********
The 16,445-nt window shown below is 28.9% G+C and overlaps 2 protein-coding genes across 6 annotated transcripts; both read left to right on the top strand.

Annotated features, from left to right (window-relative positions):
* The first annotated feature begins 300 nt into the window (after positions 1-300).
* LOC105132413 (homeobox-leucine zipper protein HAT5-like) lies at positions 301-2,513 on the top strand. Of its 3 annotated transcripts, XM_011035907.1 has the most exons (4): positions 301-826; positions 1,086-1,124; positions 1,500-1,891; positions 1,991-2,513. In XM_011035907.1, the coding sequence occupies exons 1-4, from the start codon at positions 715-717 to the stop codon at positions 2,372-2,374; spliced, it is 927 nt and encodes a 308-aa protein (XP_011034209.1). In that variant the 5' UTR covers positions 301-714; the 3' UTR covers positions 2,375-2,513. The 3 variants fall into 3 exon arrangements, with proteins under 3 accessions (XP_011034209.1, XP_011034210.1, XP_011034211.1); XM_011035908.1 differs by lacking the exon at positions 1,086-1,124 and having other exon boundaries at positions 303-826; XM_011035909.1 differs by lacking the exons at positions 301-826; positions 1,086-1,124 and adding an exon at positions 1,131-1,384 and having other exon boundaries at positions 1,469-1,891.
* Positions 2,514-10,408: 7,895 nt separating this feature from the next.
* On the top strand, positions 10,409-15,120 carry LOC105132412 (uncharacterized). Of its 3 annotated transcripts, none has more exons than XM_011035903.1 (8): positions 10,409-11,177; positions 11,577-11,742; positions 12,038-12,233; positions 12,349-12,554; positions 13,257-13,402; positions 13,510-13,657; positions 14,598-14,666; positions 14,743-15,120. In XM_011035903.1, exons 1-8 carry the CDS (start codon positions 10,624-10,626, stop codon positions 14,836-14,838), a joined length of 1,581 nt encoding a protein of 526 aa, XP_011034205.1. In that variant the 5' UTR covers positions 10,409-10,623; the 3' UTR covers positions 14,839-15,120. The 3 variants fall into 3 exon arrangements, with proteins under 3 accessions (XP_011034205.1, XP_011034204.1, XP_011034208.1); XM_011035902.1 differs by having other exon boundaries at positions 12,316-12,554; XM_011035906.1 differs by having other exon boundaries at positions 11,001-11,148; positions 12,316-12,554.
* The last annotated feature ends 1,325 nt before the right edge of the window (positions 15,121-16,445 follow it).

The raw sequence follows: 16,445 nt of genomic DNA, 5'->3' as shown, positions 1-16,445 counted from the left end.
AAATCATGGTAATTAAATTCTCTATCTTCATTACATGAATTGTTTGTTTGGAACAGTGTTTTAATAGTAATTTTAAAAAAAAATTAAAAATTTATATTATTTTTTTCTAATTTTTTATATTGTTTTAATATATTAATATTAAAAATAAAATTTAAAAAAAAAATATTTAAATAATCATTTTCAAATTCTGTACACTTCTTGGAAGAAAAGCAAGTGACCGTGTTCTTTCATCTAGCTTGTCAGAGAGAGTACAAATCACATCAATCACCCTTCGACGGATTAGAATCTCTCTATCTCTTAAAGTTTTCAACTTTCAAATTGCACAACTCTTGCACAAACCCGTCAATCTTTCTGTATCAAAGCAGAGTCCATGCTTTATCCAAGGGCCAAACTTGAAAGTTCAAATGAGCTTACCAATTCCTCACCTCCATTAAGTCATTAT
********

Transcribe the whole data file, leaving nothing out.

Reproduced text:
The 16,445-nt window shown below is 28.9% G+C and overlaps 2 protein-coding genes across 6 annotated transcripts; both read left to right on the top strand.

Annotated features, from left to right (window-relative positions):
* The first annotated feature begins 300 nt into the window (after positions 1-300).
* LOC105132413 (homeobox-leucine zipper protein HAT5-like) lies at positions 301-2,513 on the top strand. Of its 3 annotated transcripts, XM_011035907.1 has the most exons (4): positions 301-826; positions 1,086-1,124; positions 1,500-1,891; positions 1,991-2,513. In XM_011035907.1, the coding sequence occupies exons 1-4, from the start codon at positions 715-717 to the stop codon at positions 2,372-2,374; spliced, it is 927 nt and encodes a 308-aa protein (XP_011034209.1). In that variant the 5' UTR covers positions 301-714; the 3' UTR covers positions 2,375-2,513. The 3 variants fall into 3 exon arrangements, with proteins under 3 accessions (XP_011034209.1, XP_011034210.1, XP_011034211.1); XM_011035908.1 differs by lacking the exon at positions 1,086-1,124 and having other exon boundaries at positions 303-826; XM_011035909.1 differs by lacking the exons at positions 301-826; positions 1,086-1,124 and adding an exon at positions 1,131-1,384 and having other exon boundaries at positions 1,469-1,891.
* Positions 2,514-10,408: 7,895 nt separating this feature from the next.
* On the top strand, positions 10,409-15,120 carry LOC105132412 (uncharacterized). Of its 3 annotated transcripts, none has more exons than XM_011035903.1 (8): positions 10,409-11,177; positions 11,577-11,742; positions 12,038-12,233; positions 12,349-12,554; positions 13,257-13,402; positions 13,510-13,657; positions 14,598-14,666; positions 14,743-15,120. In XM_011035903.1, exons 1-8 carry the CDS (start codon positions 10,624-10,626, stop codon positions 14,836-14,838), a joined length of 1,581 nt encoding a protein of 526 aa, XP_011034205.1. In that variant the 5' UTR covers positions 10,409-10,623; the 3' UTR covers positions 14,839-15,120. The 3 variants fall into 3 exon arrangements, with proteins under 3 accessions (XP_011034205.1, XP_011034204.1, XP_011034208.1); XM_011035902.1 differs by having other exon boundaries at positions 12,316-12,554; XM_011035906.1 differs by having other exon boundaries at positions 11,001-11,148; positions 12,316-12,554.
* The last annotated feature ends 1,325 nt before the right edge of the window (positions 15,121-16,445 follow it).

The raw sequence follows: 16,445 nt of genomic DNA, 5'->3' as shown, positions 1-16,445 counted from the left end.
AAATCATGGTAATTAAATTCTCTATCTTCATTACATGAATTGTTTGTTTGGAACAGTGTTTTAATAGTAATTTTAAAAAAAAATTAAAAATTTATATTATTTTTTTCTAATTTTTTATATTGTTTTAATATATTAATATTAAAAATAAAATTTAAAAAAAAAATATTTAAATAATCATTTTCAAATTCTGTACACTTCTTGGAAGAAAAGCAAGTGACCGTGTTCTTTCATCTAGCTTGTCAGAGAGAGTACAAATCACATCAATCACCCTTCGACGGATTAGAATCTCTCTATCTCTTAAAGTTTTCAACTTTCAAATTGCACAACTCTTGCACAAACCCGTCAATCTTTCTGTATCAAAGCAGAGTCCATGCTTTATCCAAGGGCCAAACTTGAAAGTTCAAATGAGCTTACCAATTCCTCACCTCCATTAAGTCATTAT